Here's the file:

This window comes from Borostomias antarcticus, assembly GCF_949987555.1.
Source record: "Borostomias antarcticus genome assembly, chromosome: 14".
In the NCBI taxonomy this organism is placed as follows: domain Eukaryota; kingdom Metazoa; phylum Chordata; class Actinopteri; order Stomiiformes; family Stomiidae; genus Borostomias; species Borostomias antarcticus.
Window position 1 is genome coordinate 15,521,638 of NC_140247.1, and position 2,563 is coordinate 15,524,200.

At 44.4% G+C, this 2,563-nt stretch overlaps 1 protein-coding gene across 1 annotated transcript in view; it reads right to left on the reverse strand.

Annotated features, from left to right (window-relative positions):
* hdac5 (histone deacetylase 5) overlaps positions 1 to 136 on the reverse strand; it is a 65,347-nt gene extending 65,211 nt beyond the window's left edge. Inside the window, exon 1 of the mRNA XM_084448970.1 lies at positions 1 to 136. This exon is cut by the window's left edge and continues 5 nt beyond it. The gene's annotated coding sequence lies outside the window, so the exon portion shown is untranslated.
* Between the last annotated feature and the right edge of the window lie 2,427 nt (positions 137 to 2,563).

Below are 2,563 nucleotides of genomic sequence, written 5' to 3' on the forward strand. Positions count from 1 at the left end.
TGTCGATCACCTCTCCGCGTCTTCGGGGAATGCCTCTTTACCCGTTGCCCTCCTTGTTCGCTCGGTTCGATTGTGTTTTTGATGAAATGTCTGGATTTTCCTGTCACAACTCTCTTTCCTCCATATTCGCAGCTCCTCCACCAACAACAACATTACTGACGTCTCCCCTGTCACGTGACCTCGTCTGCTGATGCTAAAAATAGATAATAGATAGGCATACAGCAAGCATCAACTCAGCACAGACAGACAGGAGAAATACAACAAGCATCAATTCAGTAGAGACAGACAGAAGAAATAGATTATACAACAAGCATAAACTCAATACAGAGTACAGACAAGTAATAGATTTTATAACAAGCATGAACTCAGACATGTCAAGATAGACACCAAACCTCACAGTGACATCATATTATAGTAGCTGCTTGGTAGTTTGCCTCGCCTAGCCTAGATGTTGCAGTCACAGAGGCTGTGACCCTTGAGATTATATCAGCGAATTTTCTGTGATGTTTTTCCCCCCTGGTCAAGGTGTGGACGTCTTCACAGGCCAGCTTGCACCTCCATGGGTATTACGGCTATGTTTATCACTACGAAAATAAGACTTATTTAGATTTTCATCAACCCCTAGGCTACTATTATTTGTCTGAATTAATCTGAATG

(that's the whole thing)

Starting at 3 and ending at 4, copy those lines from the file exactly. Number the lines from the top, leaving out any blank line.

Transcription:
In the NCBI taxonomy this organism is placed as follows: domain Eukaryota; kingdom Metazoa; phylum Chordata; class Actinopteri; order Stomiiformes; family Stomiidae; genus Borostomias; species Borostomias antarcticus.
Window position 1 is genome coordinate 15,521,638 of NC_140247.1, and position 2,563 is coordinate 15,524,200.